Richard Swift // Walt Wolfman

*More covers after the jump below:

Tuesday, September 27, 2011

Megafaun // Megafaun

Folk music is too often pinned to conservative types, but there’s a real musically progressive streak running through its veins. Before physical recording was made available, folk songs moved via word-of-mouth, with each composition left up to the performer’s interpretation. Thus, no two versions sound the same. Years and years of personal weathering keep folk songs moving forward while still rooted in the past.

Over the course of three albums and an EP, Megafaun have tapped into this overarching folk narrative. While so many bands and artists are content to play dress up with acoustic guitars and harmonicas, the North Carolina band understands that you can weave in modernity in a special way. Megafaun, their third album to date, is the culmination of years of this sort of exploration and the band’s most sprawling, dazzling statement yet.

Like past efforts, Megafaun stands simple acoustic songs alongside jazzier workouts and avant-garde experiments. Their ability to sound both classic and forward-thinking is their greatest attribute, and these various voices can largely be attributed to the communal nature of the trio. They seem to genuinely enjoy working together, taking it easy while still tackling some heavy questions. Opener “Real Slow” is almost a mission statement for the band itself, lazily intoning “Take your time/Everyone knows/If it starts too fast/It’s gonna end real slow.” The song’s Southern rock-isms could sound corny in anyone else’s hands, but Megafaun are nothing if not tasteful. They achieve a similar widescreen effect on “Get Right,” an insistent strummer that shows the band’s jammy roots are still strong. The noisy bedrock is a nice counterpoint, adding a bit of menace to the sunshine burning overhead.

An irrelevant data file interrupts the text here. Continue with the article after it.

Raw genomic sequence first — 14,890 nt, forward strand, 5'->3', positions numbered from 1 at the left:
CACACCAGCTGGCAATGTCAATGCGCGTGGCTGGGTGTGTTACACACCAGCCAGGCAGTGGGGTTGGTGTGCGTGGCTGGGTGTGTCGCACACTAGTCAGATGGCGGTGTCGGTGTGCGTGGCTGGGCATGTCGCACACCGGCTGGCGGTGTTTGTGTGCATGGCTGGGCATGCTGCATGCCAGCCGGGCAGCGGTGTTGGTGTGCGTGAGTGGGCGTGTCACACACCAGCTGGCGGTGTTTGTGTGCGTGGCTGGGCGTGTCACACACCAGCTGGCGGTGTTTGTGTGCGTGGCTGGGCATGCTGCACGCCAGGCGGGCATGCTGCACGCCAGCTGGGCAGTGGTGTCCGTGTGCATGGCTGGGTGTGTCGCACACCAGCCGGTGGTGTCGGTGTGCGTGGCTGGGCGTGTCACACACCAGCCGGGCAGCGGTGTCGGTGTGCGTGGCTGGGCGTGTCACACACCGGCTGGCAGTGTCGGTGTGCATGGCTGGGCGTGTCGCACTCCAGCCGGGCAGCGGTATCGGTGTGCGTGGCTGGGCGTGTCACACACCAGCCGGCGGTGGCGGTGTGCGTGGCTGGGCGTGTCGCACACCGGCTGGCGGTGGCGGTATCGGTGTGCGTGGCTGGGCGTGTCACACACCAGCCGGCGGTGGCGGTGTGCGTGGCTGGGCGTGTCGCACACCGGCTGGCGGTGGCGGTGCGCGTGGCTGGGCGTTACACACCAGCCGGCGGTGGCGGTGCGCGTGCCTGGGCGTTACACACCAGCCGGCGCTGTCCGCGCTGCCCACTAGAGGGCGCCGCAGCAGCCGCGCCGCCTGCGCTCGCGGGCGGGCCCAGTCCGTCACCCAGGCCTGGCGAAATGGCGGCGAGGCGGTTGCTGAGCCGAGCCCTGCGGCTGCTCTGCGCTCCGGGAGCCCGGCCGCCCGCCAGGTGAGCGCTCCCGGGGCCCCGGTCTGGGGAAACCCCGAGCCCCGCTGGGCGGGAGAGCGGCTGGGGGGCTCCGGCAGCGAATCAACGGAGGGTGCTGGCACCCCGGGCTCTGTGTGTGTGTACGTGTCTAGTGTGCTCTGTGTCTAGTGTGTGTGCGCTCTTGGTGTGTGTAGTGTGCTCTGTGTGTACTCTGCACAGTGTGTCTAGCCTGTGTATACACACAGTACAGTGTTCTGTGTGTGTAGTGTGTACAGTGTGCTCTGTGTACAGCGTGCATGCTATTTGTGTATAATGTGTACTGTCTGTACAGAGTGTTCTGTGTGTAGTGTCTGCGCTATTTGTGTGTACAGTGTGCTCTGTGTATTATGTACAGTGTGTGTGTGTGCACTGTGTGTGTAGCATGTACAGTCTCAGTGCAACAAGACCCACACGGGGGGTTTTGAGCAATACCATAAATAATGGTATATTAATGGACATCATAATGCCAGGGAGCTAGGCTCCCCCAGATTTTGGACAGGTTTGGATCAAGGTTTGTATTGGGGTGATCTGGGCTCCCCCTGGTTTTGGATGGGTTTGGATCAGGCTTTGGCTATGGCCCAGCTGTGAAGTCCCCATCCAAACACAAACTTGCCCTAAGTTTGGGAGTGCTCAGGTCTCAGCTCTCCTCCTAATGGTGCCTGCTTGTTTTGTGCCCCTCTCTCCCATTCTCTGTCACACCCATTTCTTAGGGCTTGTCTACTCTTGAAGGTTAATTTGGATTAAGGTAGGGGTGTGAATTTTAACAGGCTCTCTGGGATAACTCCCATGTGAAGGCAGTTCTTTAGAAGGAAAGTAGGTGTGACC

Even the album’s more familiar moments still reach high. “State/Meant” and “Resurrection” employ a tried-and-true folk-rock chug, but they’re worn well by a band that’s unafraid of the big melody. On the folk-pop of “Second Friend,” swelling strings punctuate a simple love song just as it approaches headier lyrical territory. Megafaun accept their dual nature with a smile, observing that “any moment now/Our river will be changing course/We may not have the time to drift and glide/ Just like the day before.” It hits on a broader theme within Megafaun’s music: staying grounded, but not at the expense of looking for something new.

And that search leads to some of the album’s highest notes. First single “These Words” wraps found sounds and electronic textures into a complex melody, but at its heart lies a catchy tune that makes the best use of the band’s ever-present harmonies. “Isadora” turns “Auld Lang Syne” into a jazzy explosion at the album’s center, and “Scorned” places blues riffs next to blasted-out harmonicas that wail like devilish electric guitars. At every turn, Megafaun take these well-worn ideas and add fresh new ingredients.

The fact that Megafaun sounds so effortless is a testament to the band’s true sense of itself. They continually adapt, looking to the past for inspiration but without getting bogged down in the dusty history. It’s apparent they’re looking to construct a big tent for everyone to fit in, and unsurprisingly they’re succeeding wildly.

[via prefix]

Megafaun // These Words
Megafaun // State/Meant